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Chronic respiratory morbidity after prolonged and premature rupture of the membranes.
  1. P J Thompson,
  2. A Greenough,
  3. K Nicolaides
  1. King's College Hospital, London, Department, Child Health.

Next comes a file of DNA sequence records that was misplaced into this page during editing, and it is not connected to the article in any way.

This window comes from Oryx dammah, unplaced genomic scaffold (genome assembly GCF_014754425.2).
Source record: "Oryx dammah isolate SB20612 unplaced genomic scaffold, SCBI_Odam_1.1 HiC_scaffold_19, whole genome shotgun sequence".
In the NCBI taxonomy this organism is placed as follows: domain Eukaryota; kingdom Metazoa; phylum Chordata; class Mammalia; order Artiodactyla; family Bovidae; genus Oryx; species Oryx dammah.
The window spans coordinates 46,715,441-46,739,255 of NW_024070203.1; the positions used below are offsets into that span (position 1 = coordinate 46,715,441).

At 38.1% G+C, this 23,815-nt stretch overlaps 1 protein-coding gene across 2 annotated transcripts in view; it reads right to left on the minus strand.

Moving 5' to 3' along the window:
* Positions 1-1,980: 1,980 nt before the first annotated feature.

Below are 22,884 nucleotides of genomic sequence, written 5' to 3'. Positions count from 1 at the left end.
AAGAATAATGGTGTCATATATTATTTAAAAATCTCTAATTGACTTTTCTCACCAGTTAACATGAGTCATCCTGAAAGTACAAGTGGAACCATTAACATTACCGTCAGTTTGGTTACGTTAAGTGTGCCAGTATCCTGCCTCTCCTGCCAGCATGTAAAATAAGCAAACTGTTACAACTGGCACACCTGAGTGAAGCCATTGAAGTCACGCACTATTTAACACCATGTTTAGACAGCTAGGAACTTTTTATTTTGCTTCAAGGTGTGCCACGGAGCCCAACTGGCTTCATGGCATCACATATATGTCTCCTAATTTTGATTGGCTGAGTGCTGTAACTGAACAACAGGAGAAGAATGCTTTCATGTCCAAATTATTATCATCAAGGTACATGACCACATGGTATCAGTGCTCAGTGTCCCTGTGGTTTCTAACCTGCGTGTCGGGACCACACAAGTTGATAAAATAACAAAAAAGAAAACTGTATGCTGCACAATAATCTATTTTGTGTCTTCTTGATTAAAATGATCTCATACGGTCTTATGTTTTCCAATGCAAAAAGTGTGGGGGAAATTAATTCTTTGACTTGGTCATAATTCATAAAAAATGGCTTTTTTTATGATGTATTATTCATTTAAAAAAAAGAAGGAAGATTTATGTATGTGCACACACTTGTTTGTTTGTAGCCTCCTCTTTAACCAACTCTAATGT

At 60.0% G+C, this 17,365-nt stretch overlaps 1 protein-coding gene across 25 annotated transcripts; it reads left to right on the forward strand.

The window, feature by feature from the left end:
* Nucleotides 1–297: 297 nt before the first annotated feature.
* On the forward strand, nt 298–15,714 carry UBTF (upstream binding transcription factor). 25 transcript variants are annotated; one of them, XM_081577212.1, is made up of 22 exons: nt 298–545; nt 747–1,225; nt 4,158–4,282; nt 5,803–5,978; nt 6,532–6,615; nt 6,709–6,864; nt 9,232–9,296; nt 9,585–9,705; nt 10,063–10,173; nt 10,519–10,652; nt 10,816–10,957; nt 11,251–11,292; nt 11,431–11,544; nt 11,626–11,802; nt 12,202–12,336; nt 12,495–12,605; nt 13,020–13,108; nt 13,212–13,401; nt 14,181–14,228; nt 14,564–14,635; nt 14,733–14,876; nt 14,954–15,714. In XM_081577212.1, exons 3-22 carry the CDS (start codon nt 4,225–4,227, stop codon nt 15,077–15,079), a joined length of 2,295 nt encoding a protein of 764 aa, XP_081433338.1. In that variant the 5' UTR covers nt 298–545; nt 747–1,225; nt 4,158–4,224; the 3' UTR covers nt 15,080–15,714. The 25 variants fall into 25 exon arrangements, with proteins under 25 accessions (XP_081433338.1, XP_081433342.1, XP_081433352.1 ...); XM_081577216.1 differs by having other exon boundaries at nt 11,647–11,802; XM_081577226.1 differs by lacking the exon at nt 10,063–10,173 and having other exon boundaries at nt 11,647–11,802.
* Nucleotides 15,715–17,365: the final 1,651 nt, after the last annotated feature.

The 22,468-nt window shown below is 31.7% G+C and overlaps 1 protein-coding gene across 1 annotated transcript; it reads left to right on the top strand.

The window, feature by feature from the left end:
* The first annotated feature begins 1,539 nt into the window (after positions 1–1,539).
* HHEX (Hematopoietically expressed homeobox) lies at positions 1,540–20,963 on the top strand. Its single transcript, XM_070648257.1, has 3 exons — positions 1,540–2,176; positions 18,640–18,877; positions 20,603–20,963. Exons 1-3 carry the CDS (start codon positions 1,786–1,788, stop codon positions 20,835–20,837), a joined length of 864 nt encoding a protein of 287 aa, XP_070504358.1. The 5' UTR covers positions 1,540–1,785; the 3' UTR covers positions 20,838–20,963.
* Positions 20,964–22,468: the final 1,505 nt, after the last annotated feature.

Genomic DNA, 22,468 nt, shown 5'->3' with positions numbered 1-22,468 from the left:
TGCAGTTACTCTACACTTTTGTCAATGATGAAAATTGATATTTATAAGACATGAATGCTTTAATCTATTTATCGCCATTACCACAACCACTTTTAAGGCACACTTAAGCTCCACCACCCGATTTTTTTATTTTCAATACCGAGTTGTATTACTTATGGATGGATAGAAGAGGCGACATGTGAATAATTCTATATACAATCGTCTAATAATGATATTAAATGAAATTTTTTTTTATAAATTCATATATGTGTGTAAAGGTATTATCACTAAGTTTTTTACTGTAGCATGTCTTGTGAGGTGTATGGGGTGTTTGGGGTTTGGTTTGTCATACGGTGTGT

Twenty one surviving infants of pregnancies complicated by rupture of the membranes during the second trimester that lasted at least one week have been followed up for a median of 15 months. Five infants (24%) had recurrent respiratory problems (episodes of wheezing and coughing occurring at least once a week) which related significantly to the use of neonatal ventilation and to very preterm delivery. Five of the 18 infants who were born preterm and with birth weights of less than 2500 g had recurrent respiratory symptoms (28%). This compares favourably with an incidence of symptoms of 67% among surviving low birthweight infants born at this hospital after pregnancies not complicated by premature rupture of the membranes. Neither recurrent respiratory symptoms nor admission to hospital for chest related disorders were associated with the timing of onset or duration of rupture of the membranes. We conclude that, among survivors of premature rupture of the membranes, chronic respiratory morbidity would best be prevented by avoiding very preterm delivery, regardless of the duration of the rupture.

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